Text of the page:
frandroid: We are the Canadian Borg. Resistance would be impolite. Please wait to be assimilated. Pour l'assimilation en français.. (canada)
[personal profile] frandroid
EU threatens Canada with visa war.

Amusingly, it's the completely opposite story of what's going on with the U.S.: whereas we're complaining that the U.S. is going to require us to have passport to walk in, in this case it's the E.U. that's complaining that we're still requiring people from 8 of the newest E.U. members to apply for visa to come to Canada. The E.U. wants us to drop the requirement, just like those countries had to drop requiring Canadians (and many other people, presumably) from applying for visas as part of their entry package in the E.U. If we don't drop the requirement, we might have to apply for visas to visit places like France and the U.K. I'm putting $20 on the E.U. winning this round.


Le Monde Diplomatique March 2007

Secrets and lies
By Ignacio Ramonet
What is the most apt epithet for European governments caught in the act of colluding with a foreign agency in abducting suspects who were then
transported to secret prisons and tortured? It is hard to imagine a more flagrant violation of human rights, a violation committed by states that are forever prating about their respect for the law.

Two recent events bear witness to the prevailing schizophrenia. On 7
February representatives of most European governments assembled in Paris and solemnly signed a United Nations convention against enforced disappearances that prohibits secret detention (1). On 14 February the European parliament in Strasbourg adopted a report accusing the same governments of colluding with the United States Central Intelligence Agency in secret abduction operations.

According to that report (2) at least 1,245 flights operated by the CIA stopped over at European airports between the end of 2001 and the end of 2005, many of them transporting victims of extraordinary rendition to the illegal detention centre at Guantánamo or to prisons in countries such as Egypt or Morocco where torture is common practice. It is now clear that European governments were well aware of the criminal nature of these secret
flights. Some did not just turn a blind eye: Poland and Romania are suspected of having set up mini-Guantánamos on their territory, where people abducted in Pakistan, Afghanistan or elsewhere were held pending transfer to their final destination.

The British government is suspected of participating in the abduction and abuse of suspects, as are the Swedish and Austrian governments. The German authorities are accused of knowing about the abduction of Khaled al-Masri, a German citizen of Lebanese origin who was taken to Afghanistan and tortured. The Italian secret services are accused of helping CIA agents in Milan to kidnap Imam Hassan Mustafa Osama Nasr, known as Abu Omar, who was transported to Egypt and incarcerated in Tora prison, south of Cairo, where he was allegedly raped and tortured (3).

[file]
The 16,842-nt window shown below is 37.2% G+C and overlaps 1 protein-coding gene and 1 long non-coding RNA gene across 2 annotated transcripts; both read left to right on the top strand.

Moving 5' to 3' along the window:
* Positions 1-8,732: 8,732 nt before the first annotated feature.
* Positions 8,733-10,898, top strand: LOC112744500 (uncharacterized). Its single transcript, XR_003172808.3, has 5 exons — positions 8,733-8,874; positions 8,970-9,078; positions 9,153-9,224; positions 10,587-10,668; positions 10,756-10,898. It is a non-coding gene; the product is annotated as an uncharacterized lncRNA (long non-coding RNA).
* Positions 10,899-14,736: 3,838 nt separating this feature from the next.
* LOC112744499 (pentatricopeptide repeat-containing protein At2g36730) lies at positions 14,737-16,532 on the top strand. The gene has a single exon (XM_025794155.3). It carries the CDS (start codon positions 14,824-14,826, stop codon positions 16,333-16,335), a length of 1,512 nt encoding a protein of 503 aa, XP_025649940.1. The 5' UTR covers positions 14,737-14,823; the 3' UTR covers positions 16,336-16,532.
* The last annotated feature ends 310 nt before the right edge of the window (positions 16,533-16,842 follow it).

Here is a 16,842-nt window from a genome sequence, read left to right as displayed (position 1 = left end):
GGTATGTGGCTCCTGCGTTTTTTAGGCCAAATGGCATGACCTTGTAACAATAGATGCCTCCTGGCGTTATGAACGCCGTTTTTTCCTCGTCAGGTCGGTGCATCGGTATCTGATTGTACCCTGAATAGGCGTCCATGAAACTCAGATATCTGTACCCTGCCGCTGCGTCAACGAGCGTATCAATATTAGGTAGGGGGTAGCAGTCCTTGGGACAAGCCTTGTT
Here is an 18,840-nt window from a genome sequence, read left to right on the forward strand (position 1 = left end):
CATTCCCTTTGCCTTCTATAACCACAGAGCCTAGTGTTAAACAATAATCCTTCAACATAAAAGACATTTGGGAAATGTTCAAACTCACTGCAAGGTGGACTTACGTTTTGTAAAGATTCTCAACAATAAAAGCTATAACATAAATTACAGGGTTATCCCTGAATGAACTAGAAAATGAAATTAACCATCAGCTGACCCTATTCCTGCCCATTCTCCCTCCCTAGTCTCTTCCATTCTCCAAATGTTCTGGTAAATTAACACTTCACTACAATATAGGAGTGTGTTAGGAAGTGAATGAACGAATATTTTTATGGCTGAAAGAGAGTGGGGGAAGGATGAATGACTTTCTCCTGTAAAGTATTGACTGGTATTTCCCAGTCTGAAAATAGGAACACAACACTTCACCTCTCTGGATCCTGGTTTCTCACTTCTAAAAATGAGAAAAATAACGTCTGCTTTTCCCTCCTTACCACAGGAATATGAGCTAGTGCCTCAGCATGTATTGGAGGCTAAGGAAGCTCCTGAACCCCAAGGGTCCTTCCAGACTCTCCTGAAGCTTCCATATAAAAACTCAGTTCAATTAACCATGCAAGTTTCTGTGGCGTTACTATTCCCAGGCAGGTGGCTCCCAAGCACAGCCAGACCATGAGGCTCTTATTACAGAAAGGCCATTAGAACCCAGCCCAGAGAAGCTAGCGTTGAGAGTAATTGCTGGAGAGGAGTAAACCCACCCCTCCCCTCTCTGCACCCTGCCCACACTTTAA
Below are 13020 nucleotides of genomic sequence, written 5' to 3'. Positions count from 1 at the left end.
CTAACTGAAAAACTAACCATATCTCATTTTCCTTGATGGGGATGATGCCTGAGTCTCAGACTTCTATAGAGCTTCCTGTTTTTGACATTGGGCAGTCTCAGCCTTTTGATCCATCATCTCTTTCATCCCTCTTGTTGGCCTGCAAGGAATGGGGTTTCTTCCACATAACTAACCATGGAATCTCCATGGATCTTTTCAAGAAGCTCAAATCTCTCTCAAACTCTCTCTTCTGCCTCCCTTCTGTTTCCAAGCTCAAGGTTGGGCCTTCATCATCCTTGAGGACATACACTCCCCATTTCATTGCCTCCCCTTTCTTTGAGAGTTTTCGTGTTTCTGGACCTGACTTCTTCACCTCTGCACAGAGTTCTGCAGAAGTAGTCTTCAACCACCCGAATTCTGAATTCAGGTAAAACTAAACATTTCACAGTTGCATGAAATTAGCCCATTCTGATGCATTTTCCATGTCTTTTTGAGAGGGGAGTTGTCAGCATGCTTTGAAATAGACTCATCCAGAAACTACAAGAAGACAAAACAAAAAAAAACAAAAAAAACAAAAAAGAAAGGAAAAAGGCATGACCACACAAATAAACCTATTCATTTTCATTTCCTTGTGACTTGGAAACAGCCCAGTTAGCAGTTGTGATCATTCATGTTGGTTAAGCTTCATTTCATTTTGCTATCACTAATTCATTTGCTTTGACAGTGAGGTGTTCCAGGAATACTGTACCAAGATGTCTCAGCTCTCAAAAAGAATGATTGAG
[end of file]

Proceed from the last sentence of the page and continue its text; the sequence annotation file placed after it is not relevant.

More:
This wholesale violation of human rights could not have taken place without the knowledge of the staff of the EU High Representative for the common foreign and security policy, Javier Solana, and his colleague, the EU
counter-terrorism coordinator, Gijs de Vries. In an eloquent gesture, De Vries chose to resign, warning that the democratic states must conduct the fight against terrorism with regard for the law, and that the massive abuses at Abu Ghraib and Guantánamo, combined with the CIA abductions, have destroyed the credibility of the US and of Europe (4).

All those who participated in these abductions, those who gave the orders as well as those who carried them out, must fear the the law and reflect on the fate of Maria Estela Martinez Peron (Isabelita), former president of Argentina, where the authorities engaged in political abduction on a massive scale in the name of counter-terrorism. Peron has just been arrested in Madrid and charged with the enforced disappearance of a student, Hector Faguetti, 31 years ago, in February 1976. Justice may be slow but it is inexorable.

Translated by Barbara Wilson

(1) UN Convention for the protection of all persons from enforced
disappearance; 60 countries (including Chile, Argentina and Uruguay, but not
the US) have signed the convention, which must be ratified by at least 20
states in order to enter into force.

(2) Report on the alleged use of European countries by the CIA for the
transportation and illegal detention of prisoners [ ], 30 January 2007.

(3) Legal proceedings opened on 16 February, before a court in Milan,
against 26 CIA agents and six members of the Italian secret services,
accused of organising the enforced disappearance of Imam Abu Omar in
February 2003.

(4) Reported in El Pais, Madrid, 17 February 2007.


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